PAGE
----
Well sort of.. more like a design “refresh” really. DigWP.com launched in May 2009 with its first (brown) design. Then later that year the site was redesigned for the launch of the book. The second (blue/grey) design was well-suited for the site and a natural progression from the first design, and the new design continues along the same path.
Here is a screenshot of the first design, fixed-width with 3D effects and big focus on blog content:
Then later that year, the fixed-width blue/grey design brought it all together:
The new design is essentially the same basic layout, only responsive and with a bit of orange to attenuate a toned-down blue/grey palette:
As you can see, much of the previous design remains the same, with most of the work going into making things lighter, more streamlined, and responsive. Other theme changes include:
- Image slider on the main book page
- Reorganized/streamlined the Members Area
- More prominent next/previous navigation for single posts
- Added paged navigation for home page and archives
- Dual search: direct WP search + alternate Google search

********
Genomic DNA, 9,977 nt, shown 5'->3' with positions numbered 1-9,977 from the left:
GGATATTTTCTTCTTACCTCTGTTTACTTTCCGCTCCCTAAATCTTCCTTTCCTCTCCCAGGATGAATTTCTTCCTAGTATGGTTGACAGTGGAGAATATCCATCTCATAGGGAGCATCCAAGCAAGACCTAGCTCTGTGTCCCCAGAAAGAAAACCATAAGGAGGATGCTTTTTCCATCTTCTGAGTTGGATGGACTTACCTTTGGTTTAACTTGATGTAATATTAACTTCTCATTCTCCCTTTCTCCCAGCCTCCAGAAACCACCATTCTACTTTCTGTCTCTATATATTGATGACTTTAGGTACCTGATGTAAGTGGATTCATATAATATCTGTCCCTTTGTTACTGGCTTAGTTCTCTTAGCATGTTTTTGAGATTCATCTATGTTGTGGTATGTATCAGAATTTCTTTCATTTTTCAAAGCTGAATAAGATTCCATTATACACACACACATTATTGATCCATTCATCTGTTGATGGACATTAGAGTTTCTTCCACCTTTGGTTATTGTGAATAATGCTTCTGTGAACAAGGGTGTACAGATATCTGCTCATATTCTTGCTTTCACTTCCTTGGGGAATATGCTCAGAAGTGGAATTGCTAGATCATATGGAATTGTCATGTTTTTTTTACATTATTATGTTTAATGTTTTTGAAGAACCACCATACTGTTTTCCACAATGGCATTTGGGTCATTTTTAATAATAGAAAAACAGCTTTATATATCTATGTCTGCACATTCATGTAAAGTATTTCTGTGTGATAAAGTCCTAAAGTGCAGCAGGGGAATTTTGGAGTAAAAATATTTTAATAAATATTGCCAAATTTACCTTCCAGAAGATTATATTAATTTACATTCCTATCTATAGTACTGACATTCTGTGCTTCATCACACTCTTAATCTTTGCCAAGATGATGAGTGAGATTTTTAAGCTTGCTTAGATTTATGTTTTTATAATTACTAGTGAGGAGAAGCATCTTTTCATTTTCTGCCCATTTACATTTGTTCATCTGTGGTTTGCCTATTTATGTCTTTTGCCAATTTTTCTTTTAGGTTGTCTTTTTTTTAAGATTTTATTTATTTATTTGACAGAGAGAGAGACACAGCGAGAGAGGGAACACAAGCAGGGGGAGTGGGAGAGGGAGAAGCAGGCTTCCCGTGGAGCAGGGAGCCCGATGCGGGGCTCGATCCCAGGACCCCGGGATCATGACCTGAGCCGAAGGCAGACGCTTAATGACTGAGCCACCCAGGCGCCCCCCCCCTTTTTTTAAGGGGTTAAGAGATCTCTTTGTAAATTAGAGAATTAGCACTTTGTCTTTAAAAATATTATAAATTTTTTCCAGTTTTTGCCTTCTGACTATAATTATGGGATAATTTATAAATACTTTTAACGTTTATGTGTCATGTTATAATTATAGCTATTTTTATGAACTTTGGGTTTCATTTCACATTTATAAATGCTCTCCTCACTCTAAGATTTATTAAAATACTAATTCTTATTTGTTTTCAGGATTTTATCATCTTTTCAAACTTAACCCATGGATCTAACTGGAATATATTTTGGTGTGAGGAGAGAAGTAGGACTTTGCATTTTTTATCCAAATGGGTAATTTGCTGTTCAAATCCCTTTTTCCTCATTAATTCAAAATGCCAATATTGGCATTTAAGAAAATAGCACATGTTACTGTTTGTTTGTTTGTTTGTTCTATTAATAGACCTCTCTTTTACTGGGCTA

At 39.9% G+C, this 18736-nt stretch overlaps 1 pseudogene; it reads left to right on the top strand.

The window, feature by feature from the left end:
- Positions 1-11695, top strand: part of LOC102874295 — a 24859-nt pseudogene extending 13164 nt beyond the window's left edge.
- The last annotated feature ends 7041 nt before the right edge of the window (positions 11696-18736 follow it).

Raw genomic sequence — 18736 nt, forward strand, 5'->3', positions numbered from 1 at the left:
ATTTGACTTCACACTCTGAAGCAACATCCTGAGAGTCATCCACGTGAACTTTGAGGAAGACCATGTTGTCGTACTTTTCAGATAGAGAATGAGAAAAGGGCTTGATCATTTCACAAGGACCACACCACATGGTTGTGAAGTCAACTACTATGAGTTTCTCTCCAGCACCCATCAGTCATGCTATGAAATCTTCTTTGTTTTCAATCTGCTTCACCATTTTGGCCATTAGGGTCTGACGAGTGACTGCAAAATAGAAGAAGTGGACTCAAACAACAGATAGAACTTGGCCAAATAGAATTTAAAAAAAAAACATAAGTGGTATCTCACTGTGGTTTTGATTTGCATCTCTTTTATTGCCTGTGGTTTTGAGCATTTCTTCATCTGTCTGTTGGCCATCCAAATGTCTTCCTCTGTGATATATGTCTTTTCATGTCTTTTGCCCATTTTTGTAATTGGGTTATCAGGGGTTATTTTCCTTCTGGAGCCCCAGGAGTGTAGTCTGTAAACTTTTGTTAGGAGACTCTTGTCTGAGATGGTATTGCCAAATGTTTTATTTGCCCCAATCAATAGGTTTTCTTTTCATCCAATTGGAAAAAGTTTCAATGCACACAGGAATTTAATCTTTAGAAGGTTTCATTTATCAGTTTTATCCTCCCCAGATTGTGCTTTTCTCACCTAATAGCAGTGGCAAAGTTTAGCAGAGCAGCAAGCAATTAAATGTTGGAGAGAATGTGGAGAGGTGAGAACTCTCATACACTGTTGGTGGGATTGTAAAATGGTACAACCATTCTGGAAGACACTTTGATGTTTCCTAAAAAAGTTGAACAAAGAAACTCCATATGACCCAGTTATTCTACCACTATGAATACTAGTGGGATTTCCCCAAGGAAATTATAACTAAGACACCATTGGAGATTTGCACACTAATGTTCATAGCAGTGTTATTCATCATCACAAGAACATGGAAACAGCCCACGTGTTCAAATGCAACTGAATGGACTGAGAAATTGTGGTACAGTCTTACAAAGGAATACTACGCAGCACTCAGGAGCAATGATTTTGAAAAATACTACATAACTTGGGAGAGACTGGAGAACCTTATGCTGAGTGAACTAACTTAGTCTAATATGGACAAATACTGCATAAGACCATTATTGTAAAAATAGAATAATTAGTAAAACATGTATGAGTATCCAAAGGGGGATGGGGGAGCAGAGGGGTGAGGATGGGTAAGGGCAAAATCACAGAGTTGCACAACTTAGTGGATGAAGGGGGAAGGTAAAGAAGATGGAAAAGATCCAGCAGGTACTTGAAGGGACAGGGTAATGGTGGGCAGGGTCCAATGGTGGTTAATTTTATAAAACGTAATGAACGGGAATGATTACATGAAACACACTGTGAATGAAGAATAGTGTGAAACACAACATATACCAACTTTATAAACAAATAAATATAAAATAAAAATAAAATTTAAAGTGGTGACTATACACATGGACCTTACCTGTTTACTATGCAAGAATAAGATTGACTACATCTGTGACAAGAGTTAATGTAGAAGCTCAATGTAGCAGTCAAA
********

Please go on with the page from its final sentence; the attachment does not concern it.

Beyond appearance, a lot of time was spent updating content, demos, examples, and so forth. Behind the scenes, we’re moving away from the E-junkie service and using a plugin for the purchases/transactions. Before the redesign we were using around 25 plugins, now there are 13, so lots of streamlining happening behind the scenes. It’s always good to get in there and clean things up.
The goal of the redesign is a better experience for visitors, so if anything isn’t working or could be improved usability/design-wise, suggestions are welcome!
After rockin’ the previous blue/orange design for nearly four years, the site received a major overhaul and complete redesign in February, 2017. Here is a screenshot for future reference:
I feel that the new design stays true to the “look and feel” that we’ve established for DigWP.com. As always, the main focus of the site is on the book and blog content. To help in that regard, the color scheme was simplified and the graphics and visual effects were dialed back a few notches. This helps to keep the eye on the content, not the design.